Penzance to Marazion
Cornwall Coast Path

Cornwall Information & Accommodation Guide

Penzance to Marazion Walk

Penzance to Marazion Walk

Penzance to Marazion 2.1 miles (3.4 km)

This section of the coast path takes you from the historic town of Penzance, home of the inventor, Sir Humphry Davy and of the popular annual festival of Golowan, past the terminus of the former Great Western Railway, along the shore of Mount's Bay with stunning views of St Michael's Mount to Marazion, an ancient town and gateway to the Mount.

The path is virtually level along its length and is suitable for buggies and wheelchair users.

Car Parks on Wharfside at Penzance and adjacent to Penzance Rail and Bus Station. Sat Nav: TR18 2LT

1. This walk begins near the Albert Pier at Penzance.

This listed structure was formerly called Harbour Pier (1845). In 1846 Prince Albert landed here during a visit to Cornwall and the pier was renamed to mark his visit. The pier was extended in 1853.

2. Walk to the back of the bus station to pick up the coast path. (Ignore the seaward path along the sea wall as it leads to a dead end unless the tide is low when it is possible to walk down steps onto the beach) The coast path runs alongside the railway line. You will be sharing the path with cyclists so take care.

Opposite you is Penzance Railway Station. The station was opened in 1852 and was part of the West Cornwall Railway. Later, it became part of the Great Western Railway. A freight yard stood where the bus station car park now stands.

Below you is Chyandour Beach, this is probably from the Cornish words, 'chy' - a house/dwelling, 'an dour' - the water.

3. Continue along the path which crosses above a small stream which rushes onto the beach.

4. After walking for a short distance with a wall on your seaward side, the path climbs and you now have an undisturbed view across Mount's Bay to St Michael's Mount and beyond.

If the tide is low you now have a clear view of the beach stretching around the bay to Marazion. Chyandour gives way to Eastern Green Beach. Both are dog friendly all year round. A wooden footbridge crosses the rail line.

Looking inland, where the Sainsburys now stands was formerly the heliport from which British International flew to the Isles of Scilly. It is hoped that in the future a new heliport will be built nearby.

5. Continue along the coast path.

Looking seawards you may notice a small island. This rock is called Western Cressar (Grid Ref: SW 4870 3054). Slightly further eastwards are the Cressars (Cornish for 'midway'), another group of rocks (Grid Ref: SW 4898 3064). In 1850 beacons were erected on the Cressars and Ryeman Rocks. A disused pipeline crosses the beach.

6. A little further on and you reach Long Rock Beach. There is a car park above the beach through which the coast path passes.

Long Rock beach is dog friendly all year round from the car park towards Penzance. The beach is popular for windsurfing. The town and beach gets its name from a large rocky area just offshore. Another named rock is known as the Ryeman (Grid Ref: SW 4956 3046). A small stream flows onto the beach.

7. The path curves towards Marazion.

You pass the Station Inn, formerly Marazion Railway Station. A short distance inland is the RSPB Nature Reserve of Marazion Marsh. You may wish to make a short detour to visit (free admission).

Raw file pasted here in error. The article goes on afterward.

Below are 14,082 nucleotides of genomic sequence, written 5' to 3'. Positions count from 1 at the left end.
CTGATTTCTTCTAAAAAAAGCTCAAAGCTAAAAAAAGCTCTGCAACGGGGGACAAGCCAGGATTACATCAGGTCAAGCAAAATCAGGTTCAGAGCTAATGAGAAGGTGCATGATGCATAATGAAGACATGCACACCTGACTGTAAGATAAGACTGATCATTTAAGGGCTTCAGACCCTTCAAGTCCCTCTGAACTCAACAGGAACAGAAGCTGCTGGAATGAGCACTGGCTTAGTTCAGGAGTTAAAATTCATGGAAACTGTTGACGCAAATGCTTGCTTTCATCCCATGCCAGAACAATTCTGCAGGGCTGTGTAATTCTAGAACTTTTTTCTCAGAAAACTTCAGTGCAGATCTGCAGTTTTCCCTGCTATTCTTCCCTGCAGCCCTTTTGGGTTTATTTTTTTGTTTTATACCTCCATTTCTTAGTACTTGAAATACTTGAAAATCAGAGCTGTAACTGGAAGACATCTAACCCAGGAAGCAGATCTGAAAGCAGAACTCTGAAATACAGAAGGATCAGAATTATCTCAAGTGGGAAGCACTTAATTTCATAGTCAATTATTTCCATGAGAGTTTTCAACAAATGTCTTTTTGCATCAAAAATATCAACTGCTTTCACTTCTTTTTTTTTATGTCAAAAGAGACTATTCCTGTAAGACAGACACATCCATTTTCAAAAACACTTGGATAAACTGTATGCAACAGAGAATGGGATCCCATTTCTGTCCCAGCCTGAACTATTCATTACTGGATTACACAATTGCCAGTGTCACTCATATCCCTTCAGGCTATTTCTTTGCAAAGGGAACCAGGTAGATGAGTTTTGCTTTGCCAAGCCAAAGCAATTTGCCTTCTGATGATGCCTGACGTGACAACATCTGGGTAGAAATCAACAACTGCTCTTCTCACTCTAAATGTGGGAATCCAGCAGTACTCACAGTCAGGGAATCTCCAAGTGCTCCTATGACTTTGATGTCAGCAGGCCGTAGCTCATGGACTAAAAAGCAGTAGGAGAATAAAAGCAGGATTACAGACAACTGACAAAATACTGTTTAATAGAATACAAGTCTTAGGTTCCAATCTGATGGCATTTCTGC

8. The path crosses a foot bridge over the Red River and you enter a car park.

Offshore are two more rocks. Little Hogus (Grid Ref: SW 5114 3067) and Great Hogus (Grid Ref: SW 5137 3046). Hogus could possibly be from the Cornish words meaning 'high wood'. This name may at first seem out of place but there is a submerged forest in this part of Mounts Bay and at certain states of the tide it is possible to view the stumps of ancient trees which grew here four or five thousand years ago. The Cornish name for St Michael's Mount is 'Karrek Loos yn Koos', meaning 'grey rock in the woodland'.

9. Walk along the path above the beach into Marazion or take a walk on the beach if the tide permits.

If the tide is low you will be able to view the cobbled causeway which leads to St Michael's Mount. Marazion beach is large and sandy. Dogs are allowed on the beach from 1st October to 30th April at any time but during other times only before 8am or after 7pm.

The outcrop of rock on the beach near the Causeway is known as Chapel Rock.

Chapel Rock is believed to mark the site of a shrine dedicated to the Virgin Mary. Pilgrims travelling to the mount would stop to worship before crossing to the mount. A folk tale is associated with this rock. A giant called Cormoran is said to have lived on the Mount and he would carry blocks of white granite to the island. His wife, Cormelian, would sometimes help and on one occasion was carrying a piece of greenstone. When he noticed, he scolded her and the greenstone dropped from her apron onto the sand where it now stands. In another version of the story Cormelian was accidentally killed by the Trencrom giant when he threw his friend, Cormoran, a huge hammer. Cormelian was buried at Chapel Rock.

At lower tides, the summer ferry from Marazion to the Mount leaves from Chapel Rock.

10. Follow the path into the town of Marazion. This ancient chartered town was granted its first charter of incorporation by Henry III in 1257. There are pubs, cafes, restaurants, galleries and other facilities. Marazion Museum is open on weekdays throughout the summer.

Public Transport

First Kernow and most bus services in Cornwall now accept contactless payment.

Bus Service U4 between Marazion and Penzance operated by First Kernow
Bus Service 18C between Marazion and Penzance operated by First Kernow

Visit Cornwall Public Transport for latest timetable

OS Explorer Map for this walk - 102

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